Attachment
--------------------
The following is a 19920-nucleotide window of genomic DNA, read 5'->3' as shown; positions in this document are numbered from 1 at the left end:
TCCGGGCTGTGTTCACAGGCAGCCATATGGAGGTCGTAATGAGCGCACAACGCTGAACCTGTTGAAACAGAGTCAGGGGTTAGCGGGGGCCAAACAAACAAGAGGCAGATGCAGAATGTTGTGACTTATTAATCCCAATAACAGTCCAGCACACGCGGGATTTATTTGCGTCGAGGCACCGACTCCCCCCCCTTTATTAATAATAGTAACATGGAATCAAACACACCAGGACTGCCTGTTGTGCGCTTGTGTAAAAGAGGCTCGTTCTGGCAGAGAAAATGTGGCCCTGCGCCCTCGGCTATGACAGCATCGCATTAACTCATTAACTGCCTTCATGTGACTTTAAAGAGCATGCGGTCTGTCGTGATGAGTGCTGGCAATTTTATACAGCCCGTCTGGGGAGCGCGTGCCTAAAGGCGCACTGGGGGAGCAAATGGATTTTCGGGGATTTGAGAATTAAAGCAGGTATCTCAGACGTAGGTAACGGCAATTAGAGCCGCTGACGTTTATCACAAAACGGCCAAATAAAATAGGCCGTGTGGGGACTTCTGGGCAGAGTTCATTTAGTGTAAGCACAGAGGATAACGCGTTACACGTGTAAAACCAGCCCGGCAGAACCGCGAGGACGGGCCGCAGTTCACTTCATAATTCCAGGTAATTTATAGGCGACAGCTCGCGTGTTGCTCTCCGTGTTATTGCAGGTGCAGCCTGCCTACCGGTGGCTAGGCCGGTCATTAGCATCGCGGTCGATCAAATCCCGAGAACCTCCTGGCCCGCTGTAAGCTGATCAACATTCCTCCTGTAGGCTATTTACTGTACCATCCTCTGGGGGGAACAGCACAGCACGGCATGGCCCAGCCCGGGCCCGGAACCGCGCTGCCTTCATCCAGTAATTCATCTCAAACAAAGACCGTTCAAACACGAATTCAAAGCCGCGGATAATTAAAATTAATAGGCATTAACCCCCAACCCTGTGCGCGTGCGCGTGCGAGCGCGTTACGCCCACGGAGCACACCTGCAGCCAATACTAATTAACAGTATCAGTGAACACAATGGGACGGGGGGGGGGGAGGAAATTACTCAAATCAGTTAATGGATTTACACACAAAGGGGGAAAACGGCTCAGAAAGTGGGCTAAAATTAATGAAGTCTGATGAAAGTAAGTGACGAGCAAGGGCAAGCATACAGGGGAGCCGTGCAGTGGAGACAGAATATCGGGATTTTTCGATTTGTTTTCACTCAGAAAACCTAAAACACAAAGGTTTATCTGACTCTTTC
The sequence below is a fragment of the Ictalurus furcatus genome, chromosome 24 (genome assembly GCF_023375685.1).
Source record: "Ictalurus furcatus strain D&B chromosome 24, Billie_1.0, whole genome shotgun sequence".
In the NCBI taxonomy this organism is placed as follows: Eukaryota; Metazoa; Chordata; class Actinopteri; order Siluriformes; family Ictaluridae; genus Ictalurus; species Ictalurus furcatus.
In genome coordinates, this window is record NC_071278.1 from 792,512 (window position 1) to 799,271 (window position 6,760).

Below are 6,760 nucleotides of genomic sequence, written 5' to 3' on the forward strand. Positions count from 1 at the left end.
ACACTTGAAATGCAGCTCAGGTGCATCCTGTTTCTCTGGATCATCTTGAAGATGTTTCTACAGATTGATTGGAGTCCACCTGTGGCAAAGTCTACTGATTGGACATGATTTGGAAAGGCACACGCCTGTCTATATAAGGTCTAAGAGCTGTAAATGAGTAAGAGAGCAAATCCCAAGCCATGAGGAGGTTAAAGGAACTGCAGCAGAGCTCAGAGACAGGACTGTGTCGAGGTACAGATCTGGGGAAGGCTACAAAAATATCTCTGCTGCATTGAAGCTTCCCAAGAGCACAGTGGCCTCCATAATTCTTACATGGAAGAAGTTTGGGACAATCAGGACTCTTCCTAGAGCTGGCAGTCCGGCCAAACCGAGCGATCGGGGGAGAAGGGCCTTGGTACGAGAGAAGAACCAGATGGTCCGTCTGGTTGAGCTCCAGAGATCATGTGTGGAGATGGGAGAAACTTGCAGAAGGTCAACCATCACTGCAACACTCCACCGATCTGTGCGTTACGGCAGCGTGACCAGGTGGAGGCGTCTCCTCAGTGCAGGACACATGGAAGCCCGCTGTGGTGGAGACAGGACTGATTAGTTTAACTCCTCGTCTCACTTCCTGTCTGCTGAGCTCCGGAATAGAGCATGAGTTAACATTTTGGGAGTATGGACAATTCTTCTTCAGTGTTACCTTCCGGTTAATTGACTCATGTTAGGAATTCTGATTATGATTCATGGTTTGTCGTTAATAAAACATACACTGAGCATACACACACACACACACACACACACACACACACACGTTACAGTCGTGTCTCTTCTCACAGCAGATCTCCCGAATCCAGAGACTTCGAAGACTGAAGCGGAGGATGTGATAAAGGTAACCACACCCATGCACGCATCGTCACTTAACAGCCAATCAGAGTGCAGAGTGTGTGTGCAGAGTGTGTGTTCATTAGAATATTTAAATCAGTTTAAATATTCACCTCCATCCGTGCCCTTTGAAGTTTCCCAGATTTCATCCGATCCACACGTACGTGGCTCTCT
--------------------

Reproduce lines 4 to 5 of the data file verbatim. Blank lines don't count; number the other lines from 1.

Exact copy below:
Source record: "Ictalurus furcatus strain D&B chromosome 24, Billie_1.0, whole genome shotgun sequence".
In the NCBI taxonomy this organism is placed as follows: Eukaryota; Metazoa; Chordata; class Actinopteri; order Siluriformes; family Ictaluridae; genus Ictalurus; species Ictalurus furcatus.